New Sprint CEO Marcelo Claure outlined a continuing shake-up Thursday that promises to touch every corner of the struggling wireless company.
Claure, on the job only since Aug. 11, already has changed Sprint’s pricing, data allowances, advertisements and marketing.
Everything else comes next and with a single goal in mind, Claure said in his most extensive remarks to date about his plans for Sprint.
“What we’re going to focus on, and we’re going to be crazy about it, is to get customers back to us,” Claure said at a New York investor event sponsored by investment-banking firm Goldman Sachs.
Claure rattled off change after change in the works at the Overland Park, Kansas-based business.
— Who makes up his management team.
— “Every single dollar that gets spent at Sprint.”
— The strategy for boosting Sprint’s lagging network speeds.
— The kinds of business Sprint pursues.
— Sprint’s working relationship with its Tokyo-based owner, SoftBank Corp.
— The rules employees follow at store counters.
The one topic Claure skipped over was jobs.
Outsiders have said his earlier promise to slash costs almost certainly will mean job cuts. But he did not touch on the fate of the company’s 36,000 employees, which includes 7,500 in the Kansas City area.
Thursday’s event was Claure’s Wall Street debut, and he made a point to emphasize that changes lie ahead.
Claure said he rejected advice to make no changes during his first 100 days as the head of a publicly traded company.
“I just couldn’t help myself,” he said.
His remarks played well on the stock market, where Sprint shares climbed more than 6 percent for the second day in a row. Shares rose 42 cents Thursday to close at $6.57.
“Today’s presentation set an important tone about the new Sprint and gave us confidence that it is being looked at with a set of fresh eyes,” analyst Jennifer Fritzsche said in a note to clients of Wells Fargo Securities.
Sprint has been shedding subscribers steadily, watching many of them sign up with its rivals Verizon, AT&T and T-Mobile.
T-Mobile CEO John Legere had bragged Wednesday that August was its best month ever for signing up customers and that T-Mobile would end this year with more subscribers than Sprint.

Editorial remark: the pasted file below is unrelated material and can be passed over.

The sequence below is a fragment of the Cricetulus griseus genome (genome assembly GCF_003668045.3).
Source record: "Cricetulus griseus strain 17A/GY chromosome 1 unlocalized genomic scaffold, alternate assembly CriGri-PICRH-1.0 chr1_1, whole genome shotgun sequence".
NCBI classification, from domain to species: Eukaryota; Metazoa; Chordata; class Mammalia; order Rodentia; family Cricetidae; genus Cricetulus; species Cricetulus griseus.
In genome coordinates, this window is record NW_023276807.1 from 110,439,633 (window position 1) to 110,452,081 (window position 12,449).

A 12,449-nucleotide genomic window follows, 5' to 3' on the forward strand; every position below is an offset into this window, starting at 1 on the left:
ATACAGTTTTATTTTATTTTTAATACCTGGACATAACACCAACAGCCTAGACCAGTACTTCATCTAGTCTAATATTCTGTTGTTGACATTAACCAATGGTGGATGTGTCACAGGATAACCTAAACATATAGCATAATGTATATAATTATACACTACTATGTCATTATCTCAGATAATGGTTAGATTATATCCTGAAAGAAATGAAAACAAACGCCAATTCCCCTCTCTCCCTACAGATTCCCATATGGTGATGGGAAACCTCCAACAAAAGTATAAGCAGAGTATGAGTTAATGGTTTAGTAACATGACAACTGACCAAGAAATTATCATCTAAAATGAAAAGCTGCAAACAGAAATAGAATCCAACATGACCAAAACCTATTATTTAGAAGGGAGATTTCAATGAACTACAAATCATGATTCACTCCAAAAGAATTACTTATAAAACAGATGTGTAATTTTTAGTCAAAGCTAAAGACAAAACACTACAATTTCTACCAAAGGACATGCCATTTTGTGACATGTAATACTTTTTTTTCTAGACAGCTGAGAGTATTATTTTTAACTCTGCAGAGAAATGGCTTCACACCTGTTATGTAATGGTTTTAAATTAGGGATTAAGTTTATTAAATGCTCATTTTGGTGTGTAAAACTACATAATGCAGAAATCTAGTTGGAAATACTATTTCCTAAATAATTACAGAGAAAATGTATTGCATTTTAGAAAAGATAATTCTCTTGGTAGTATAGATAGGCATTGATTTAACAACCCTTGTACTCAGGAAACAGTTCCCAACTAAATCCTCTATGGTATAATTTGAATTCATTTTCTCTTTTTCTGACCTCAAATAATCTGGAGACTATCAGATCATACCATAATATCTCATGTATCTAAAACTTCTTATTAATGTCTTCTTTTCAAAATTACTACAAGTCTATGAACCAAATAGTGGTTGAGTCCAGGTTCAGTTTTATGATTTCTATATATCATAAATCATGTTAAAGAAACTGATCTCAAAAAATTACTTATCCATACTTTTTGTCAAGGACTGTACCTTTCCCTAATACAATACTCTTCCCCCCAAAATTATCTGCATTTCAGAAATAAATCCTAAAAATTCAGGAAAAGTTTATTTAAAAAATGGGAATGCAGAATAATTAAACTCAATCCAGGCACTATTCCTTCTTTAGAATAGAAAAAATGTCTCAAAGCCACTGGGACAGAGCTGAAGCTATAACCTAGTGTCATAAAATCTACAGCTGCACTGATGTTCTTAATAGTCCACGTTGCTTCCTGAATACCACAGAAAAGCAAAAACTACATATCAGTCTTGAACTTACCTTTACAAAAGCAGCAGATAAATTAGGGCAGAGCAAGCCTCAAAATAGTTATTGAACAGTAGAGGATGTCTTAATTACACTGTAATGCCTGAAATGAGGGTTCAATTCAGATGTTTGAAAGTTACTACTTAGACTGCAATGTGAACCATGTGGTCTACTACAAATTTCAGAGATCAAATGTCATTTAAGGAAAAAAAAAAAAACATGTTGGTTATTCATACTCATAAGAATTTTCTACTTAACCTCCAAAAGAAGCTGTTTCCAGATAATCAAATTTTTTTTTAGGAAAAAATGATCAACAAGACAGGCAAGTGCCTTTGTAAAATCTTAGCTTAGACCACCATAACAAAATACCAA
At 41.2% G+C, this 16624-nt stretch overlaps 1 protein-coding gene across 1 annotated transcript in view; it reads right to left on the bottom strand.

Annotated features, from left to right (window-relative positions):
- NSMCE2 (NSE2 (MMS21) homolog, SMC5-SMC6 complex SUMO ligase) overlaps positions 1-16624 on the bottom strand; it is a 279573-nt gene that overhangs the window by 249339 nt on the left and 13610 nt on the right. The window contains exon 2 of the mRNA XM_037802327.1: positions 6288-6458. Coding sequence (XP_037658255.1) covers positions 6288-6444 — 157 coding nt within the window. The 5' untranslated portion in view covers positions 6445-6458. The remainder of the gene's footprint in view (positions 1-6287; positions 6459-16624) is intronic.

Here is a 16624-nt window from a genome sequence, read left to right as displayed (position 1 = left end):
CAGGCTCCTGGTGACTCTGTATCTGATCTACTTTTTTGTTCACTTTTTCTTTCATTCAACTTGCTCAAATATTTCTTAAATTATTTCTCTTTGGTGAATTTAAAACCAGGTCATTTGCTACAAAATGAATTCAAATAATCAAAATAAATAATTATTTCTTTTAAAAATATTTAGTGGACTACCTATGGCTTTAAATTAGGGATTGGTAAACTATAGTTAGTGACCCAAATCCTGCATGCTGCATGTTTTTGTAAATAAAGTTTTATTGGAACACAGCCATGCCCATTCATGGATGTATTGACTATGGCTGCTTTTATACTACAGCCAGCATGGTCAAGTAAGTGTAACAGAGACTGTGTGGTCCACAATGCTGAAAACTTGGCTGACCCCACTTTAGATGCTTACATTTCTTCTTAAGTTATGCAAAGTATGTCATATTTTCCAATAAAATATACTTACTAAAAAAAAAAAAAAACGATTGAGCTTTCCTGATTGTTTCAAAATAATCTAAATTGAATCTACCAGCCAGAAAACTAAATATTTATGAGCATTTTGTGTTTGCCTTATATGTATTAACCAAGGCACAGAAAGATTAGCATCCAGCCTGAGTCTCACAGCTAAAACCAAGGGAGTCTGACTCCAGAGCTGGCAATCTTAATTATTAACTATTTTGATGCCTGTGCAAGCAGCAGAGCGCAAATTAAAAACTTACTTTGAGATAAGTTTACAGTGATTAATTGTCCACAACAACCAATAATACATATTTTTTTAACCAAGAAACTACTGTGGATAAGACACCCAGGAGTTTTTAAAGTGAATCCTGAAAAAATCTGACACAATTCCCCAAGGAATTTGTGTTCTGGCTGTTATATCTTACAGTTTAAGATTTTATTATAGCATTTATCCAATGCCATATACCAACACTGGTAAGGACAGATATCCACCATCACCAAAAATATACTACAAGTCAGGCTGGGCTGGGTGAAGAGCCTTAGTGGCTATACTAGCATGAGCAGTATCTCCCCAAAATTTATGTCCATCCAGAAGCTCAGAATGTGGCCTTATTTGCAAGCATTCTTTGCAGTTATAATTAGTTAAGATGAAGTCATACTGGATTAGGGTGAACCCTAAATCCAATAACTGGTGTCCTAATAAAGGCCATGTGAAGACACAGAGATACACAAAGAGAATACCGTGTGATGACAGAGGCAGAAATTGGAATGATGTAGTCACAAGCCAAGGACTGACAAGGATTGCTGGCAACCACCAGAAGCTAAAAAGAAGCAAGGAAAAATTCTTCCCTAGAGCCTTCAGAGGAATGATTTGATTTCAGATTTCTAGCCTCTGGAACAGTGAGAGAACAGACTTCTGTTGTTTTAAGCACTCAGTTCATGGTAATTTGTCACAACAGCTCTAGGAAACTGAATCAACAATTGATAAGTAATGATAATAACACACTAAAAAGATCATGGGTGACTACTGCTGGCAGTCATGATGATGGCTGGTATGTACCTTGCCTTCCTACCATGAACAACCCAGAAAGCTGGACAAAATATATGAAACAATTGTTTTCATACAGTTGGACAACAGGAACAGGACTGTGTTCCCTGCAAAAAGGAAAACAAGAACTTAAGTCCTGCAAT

Even Sprint’s team of vice presidents was unable to answer Claure’s first question to them: “Why would anybody want to buy a Sprint phone?”
The silence, plus talks with dealers and customers, led to the quick change in pricing, plans that offer consumers more data and new advertisements that dropped “a hamster talking to people,” Claure said.
And he said some of the first moves to cut prices have had an impact. Claure said there have been a few days recently in which Sprint gained more customers than it lost.
“That’s a big deal,” Claure said.
It had not happened since Tokyo-based SoftBank Corp. acquired control of Sprint last year, he said.
Claure told his New York audience that his vice presidents know they’re all under review, adding that some “might not be up for the ride.” The vice presidents were told, “ ‘Some of you will make it. Some of you won’t,’ and they understand,” he said.
In rebuilding his management team, Claure said he would recruit from outside the company and promote from within it.
Spending also is under close scrutiny because Sprint must lower its costs in providing service, Claure said.
“Every single dollar that gets spent out of Sprint gets monitored now,” he said.
Sprint formed an office specifically to manage costs. He has told employees that the company can only spend money on what it needs to have, not on what would be nice to have.
“We have a pretty extensive list that the company has accumulated that are nice-to-haves. Those are the first that are going to go,” he said in New York.
Asked about the list, Claure said he will share it with employees first.
Claure said he also is changing the strategy behind speeding up its last-place network data speeds. Data is what smartphones consume when customers view videos, stream music or browse the web.
Sprint is rolling out a faster service called Sprint Spark using its vast holding of untapped wireless spectrum. Spectrum are the licensed airwaves it uses to carry data traffic.
Crews have been working to deploy Spark using the spectrum across the entire network, eventually with the goal of leapfrogging rivals’ network speeds.